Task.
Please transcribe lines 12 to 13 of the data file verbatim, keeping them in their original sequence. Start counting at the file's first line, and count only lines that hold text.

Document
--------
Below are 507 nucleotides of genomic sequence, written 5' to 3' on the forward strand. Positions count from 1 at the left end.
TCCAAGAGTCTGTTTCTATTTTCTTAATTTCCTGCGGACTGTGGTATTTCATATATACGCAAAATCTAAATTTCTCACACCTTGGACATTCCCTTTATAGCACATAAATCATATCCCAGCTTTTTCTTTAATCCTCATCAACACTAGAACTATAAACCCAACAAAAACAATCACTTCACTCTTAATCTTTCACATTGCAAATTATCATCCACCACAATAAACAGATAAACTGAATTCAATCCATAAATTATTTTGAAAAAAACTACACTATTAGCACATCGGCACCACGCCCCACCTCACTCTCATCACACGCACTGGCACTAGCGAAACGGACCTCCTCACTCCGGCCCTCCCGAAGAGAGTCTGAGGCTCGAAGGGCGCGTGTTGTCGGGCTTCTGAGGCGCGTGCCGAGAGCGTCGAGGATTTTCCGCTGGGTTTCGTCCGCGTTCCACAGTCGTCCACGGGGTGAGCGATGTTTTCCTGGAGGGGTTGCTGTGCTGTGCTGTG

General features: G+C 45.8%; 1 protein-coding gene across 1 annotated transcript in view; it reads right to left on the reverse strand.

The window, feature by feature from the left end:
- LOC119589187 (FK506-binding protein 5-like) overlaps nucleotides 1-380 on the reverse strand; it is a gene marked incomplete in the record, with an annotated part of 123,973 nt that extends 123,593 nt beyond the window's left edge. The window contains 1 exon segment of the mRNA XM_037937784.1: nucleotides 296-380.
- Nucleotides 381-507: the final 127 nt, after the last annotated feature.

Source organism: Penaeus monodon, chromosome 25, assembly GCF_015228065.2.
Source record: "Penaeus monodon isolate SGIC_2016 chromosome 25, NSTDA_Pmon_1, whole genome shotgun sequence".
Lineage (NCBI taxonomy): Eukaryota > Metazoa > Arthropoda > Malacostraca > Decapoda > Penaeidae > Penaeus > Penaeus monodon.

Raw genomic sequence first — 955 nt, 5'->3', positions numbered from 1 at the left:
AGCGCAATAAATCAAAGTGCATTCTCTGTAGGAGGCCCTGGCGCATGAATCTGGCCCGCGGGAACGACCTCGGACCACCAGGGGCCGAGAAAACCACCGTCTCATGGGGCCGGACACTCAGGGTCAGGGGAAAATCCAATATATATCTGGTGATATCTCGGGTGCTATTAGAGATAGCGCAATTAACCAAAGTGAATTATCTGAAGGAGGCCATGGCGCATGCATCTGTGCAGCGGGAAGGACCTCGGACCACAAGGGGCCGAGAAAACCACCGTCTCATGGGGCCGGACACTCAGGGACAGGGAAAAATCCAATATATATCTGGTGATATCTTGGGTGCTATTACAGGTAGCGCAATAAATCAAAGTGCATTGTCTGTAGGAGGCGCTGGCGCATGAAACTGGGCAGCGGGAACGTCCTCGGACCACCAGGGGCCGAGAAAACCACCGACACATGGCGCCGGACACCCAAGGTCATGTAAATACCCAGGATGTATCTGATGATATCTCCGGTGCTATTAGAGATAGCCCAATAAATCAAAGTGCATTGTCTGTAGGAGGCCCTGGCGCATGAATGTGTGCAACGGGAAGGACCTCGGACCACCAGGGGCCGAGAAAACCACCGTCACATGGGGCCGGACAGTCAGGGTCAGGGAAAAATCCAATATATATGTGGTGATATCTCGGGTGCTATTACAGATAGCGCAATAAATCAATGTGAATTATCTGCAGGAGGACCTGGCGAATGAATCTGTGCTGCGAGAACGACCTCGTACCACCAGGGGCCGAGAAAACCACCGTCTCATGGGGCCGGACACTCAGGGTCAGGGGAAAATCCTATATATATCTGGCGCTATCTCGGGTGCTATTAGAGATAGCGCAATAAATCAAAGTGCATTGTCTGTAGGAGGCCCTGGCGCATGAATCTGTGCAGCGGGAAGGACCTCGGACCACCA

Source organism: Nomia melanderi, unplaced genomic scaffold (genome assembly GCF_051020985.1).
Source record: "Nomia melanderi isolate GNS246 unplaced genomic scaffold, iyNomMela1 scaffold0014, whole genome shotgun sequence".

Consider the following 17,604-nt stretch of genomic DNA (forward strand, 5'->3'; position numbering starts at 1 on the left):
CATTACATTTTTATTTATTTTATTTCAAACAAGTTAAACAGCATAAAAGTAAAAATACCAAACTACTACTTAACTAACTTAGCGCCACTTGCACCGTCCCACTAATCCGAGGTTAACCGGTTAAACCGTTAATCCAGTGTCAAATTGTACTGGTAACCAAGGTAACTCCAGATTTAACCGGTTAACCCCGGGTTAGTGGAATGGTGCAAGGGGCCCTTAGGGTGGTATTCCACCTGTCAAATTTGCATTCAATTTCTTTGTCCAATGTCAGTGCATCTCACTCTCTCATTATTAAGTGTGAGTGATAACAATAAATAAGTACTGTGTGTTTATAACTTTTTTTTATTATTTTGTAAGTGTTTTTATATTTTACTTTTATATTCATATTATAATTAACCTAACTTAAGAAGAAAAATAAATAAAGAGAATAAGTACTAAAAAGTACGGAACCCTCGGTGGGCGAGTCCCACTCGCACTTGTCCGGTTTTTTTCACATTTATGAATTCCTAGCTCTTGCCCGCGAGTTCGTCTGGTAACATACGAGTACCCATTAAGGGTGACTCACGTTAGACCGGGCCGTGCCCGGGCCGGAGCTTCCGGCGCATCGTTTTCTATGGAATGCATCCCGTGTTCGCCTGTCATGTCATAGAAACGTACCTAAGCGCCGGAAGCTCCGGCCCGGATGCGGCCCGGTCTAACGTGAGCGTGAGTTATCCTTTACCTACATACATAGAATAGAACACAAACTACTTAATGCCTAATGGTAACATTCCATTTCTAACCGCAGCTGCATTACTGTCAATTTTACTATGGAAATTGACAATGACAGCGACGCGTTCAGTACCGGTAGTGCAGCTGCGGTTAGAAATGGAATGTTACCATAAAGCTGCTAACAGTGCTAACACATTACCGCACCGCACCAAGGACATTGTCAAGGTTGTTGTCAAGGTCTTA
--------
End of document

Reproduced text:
Source organism: Nomia melanderi, unplaced genomic scaffold (genome assembly GCF_051020985.1).
Source record: "Nomia melanderi isolate GNS246 unplaced genomic scaffold, iyNomMela1 scaffold0014, whole genome shotgun sequence".